Medicaid patients who go to the ED with what is later deemed to be a “minor or nonemergency case.” While the bill’s sponsor, Assemblyman Louis Greenwald, says it is designed to save the state and taxpayers money, provider organizations and hospitals are obviously not happy. Some 1.8 million residents get coverage through Medicaid, according to state reports, with patients in the fee-for-service managed-care program accounting for about 5% of that number. If the law takes effect, the commissioner of the state Department of Human Services will be tasked with creating a list of medical conditions defined as “low-acuity.” Greenwald’s hope is that the new rules would encourage people to use primary care providers and urgent care centers for nonemergencies in order to free up EDs (and the funds devoted to those visits) for true emergencies.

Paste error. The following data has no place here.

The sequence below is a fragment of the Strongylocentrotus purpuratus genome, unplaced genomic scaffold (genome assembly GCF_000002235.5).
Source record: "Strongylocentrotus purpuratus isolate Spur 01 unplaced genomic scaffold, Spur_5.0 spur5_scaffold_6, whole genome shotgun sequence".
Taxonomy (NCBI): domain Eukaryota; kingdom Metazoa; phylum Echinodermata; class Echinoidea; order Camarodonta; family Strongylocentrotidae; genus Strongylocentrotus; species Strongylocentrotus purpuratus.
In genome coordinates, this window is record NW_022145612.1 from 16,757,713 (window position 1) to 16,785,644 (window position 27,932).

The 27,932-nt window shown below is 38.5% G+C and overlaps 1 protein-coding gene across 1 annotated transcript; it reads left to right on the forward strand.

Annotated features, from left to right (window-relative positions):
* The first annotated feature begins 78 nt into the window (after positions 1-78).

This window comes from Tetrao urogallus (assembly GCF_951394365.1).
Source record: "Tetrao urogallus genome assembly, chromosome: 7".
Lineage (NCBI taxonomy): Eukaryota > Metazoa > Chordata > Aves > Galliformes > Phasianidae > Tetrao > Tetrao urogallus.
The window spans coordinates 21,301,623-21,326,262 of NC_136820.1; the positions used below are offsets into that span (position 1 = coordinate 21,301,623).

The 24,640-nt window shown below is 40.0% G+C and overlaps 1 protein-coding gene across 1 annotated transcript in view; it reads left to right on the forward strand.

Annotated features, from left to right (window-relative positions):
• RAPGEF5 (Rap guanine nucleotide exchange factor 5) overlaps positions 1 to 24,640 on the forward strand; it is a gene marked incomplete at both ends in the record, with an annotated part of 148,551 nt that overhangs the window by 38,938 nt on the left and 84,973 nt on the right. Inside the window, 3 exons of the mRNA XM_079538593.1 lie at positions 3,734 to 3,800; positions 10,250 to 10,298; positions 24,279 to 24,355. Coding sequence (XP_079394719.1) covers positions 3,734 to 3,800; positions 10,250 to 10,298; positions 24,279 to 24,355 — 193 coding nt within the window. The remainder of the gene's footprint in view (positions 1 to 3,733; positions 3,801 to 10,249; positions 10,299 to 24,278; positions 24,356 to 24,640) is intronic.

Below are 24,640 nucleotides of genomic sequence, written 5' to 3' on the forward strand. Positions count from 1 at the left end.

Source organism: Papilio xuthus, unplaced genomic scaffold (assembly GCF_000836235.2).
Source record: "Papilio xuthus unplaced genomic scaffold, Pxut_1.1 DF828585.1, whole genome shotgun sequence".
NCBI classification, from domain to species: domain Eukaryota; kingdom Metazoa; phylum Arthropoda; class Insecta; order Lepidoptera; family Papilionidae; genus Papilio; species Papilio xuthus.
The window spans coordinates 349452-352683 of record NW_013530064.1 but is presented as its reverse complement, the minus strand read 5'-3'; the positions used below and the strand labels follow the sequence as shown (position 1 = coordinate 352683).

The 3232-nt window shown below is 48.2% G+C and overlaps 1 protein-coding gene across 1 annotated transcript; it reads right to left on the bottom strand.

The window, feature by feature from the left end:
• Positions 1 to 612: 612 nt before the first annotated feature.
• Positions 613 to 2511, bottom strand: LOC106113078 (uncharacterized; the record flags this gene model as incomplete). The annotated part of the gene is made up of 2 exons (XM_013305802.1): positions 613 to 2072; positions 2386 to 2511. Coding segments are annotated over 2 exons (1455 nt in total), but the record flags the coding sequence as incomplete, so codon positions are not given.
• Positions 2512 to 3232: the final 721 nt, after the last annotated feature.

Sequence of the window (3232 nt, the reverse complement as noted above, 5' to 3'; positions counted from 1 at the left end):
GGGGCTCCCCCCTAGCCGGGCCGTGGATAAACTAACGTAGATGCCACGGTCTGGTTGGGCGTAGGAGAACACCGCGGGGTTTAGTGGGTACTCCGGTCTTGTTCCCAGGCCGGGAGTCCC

New Jersey on the Verge of Capping Some Nonemergent Medicaid ED Visits at $140
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